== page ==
In this BBC-led nationwide drive to embrace diversity, a frightening number of people are willing to turn a blind eye to antisemitism. When Jeremy Corbyn is interviewed the questioner, Andrew Marr for instance, will usually ignore the issue altogether. I do wonder what would have happened if Corbyn had actually held his hands up and said yes, I sympathise with my friends Hamas and Hezbollah, and although I am not an antisemite I can understand those that are. He wouldn’t be the first one to say that. Then Guru-Murthy might have said, “Oh! So do I!” and they could have lived happily ever after.
Polls show that Muslims are generally ill-disposed towards Jews, if not individual Jews - some of whom may be their best friends - they’re almost universally opposed to the existence of Israel (as the Jewish state) and most are immersed in the narrative of the Palestinian media machine.
Everybody knows this, but it doesn’t seem to bother them. In their need to embrace diversity, antisemitism is a kind of under-the-counter glitch that cannot be directly confronted. It bothers me though, quite a lot. It bothers me that it doesn’t bother you.
Corbyn thinks we should include the views of all comers in any debate, however unpalatable they might be. People who embrace unacceptable ideas often plead that ‘silencing’ their unpopular views and opinions has a chilling effect on freedom of speech.
One might wonder what’s the point of trying to talk to intransigent bodies like Hamas and Hezbollah. No amount of talking will alter their genocidal aspirations. Unlike their equally inflexible ideological compatriots ISIL, Hamas and Hezbollah may be willing to bamboozle their gullible western opponents by making superficially plausible concessions, but at heart they will not be diverted from their core values. Just like ISIL, they want to destroy Israel, kill Jews, restore the Middle East to undiluted Jew-free Islamic Statehood and be left to prosecute their Shia-Sunni differences in peace. Not in peace, but undisturbed.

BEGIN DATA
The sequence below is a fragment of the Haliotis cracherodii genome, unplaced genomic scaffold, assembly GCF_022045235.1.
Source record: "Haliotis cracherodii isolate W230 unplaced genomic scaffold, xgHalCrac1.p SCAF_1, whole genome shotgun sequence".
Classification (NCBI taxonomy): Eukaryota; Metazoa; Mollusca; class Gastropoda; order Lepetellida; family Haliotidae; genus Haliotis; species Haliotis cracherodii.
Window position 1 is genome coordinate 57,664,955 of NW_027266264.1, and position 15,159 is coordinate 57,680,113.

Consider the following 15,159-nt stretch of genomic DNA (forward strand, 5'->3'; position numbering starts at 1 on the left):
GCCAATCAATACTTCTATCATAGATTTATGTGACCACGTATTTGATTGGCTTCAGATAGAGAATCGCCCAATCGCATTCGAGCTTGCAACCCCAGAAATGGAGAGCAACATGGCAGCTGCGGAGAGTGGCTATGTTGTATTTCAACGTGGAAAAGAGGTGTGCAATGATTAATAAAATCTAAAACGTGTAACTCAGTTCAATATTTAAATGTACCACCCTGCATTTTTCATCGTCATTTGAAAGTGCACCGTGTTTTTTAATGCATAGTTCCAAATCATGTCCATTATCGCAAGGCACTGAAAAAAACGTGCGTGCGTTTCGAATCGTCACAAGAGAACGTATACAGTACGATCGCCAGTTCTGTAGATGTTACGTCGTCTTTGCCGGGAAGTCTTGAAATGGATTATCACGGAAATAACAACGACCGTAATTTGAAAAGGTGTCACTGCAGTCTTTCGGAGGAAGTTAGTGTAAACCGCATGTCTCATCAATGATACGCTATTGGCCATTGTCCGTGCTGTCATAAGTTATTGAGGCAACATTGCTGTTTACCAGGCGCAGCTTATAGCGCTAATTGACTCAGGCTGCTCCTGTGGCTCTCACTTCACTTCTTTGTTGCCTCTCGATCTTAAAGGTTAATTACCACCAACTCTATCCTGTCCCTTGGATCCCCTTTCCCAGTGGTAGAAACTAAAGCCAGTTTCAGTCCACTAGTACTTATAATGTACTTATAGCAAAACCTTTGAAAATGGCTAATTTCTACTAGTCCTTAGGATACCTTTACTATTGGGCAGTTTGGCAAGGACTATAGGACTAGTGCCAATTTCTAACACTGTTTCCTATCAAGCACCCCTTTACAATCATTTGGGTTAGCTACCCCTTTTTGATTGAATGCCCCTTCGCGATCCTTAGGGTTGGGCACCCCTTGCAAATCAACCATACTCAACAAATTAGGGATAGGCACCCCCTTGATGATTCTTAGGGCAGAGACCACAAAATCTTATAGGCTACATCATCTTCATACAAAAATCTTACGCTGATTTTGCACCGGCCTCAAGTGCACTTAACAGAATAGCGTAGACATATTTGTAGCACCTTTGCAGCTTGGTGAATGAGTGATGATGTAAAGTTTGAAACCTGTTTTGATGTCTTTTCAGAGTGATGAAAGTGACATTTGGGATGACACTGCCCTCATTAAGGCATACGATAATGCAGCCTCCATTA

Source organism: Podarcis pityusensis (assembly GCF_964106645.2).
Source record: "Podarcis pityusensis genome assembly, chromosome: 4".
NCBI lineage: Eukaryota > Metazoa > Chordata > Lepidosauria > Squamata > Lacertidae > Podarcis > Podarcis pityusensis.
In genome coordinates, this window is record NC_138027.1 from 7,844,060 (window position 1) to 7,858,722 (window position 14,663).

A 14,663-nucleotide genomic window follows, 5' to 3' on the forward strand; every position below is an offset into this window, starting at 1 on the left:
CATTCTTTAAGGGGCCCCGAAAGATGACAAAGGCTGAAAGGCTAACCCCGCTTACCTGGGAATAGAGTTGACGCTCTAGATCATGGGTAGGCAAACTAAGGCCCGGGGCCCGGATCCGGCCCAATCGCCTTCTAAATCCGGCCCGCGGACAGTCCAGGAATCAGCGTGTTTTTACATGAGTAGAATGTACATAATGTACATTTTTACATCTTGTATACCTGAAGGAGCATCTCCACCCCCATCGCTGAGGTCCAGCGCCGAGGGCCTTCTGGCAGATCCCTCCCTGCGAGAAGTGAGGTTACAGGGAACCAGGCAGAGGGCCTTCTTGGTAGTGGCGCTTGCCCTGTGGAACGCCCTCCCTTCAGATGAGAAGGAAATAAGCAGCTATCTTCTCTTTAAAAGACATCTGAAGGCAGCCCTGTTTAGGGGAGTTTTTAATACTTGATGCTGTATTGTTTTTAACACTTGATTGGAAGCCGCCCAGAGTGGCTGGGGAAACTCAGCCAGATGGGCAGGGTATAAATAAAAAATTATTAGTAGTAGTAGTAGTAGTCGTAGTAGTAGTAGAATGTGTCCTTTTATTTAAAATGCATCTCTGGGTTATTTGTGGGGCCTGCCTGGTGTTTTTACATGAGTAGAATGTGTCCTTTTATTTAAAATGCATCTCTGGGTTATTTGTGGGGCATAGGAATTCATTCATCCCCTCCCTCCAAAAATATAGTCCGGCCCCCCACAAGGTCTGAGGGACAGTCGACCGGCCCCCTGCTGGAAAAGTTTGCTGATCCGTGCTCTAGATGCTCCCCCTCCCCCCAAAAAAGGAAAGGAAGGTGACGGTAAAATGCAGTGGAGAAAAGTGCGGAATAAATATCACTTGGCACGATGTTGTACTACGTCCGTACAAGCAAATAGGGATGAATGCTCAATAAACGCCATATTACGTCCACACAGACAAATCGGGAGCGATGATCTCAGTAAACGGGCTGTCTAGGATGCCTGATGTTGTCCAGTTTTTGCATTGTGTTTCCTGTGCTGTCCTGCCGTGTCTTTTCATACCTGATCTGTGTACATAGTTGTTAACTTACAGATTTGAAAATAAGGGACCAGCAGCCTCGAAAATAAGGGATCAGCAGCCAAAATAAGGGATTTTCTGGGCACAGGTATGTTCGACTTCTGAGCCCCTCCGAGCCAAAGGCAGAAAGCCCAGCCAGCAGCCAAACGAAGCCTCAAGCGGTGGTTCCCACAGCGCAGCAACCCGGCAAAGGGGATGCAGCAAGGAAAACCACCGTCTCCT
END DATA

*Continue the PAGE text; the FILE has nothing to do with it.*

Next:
Which brings me to Peter Oborne. Peter Oborne is a highly rated political pundit and another of those high profile personalities with disturbing friendships. Hardly anyone seems to notice this, but if they do it doesn’t appear to bother them. They still employ Oborne on the BBC fairly regularly and treat his opinions with considerable respect. However, his latest project did ruffle a few feathers.
People have been wondering why the Guardian is giving a platform to Hizb ut-Tahrir.
Peter Oborne’s friendly chat with Abdul Wahid has been widely disseminated by way of the full-page spread in Guardian.
In what appears to be an attempt to disparage David Cameron’s policy on “those he calls extremists”, (Oborne impliedly wouldn’t call them that himself) Oborne, like Corbyn, believes that we need to talk to them, whomever they are, especially if they’re opposed to Israel, or have been associated with extremism, or have been kicked out of HSBC.
“As the latest round of this debate has unfolded, one voice has been noticeably absent: that of the alleged extremist.”
he declares, in his puff piece about his good friend Abdul Wahid.
Oborne proceeds to chat convivially to his occasional dinner companion, and he shares the conversation with us adding his own observations courtesy of the Guardian.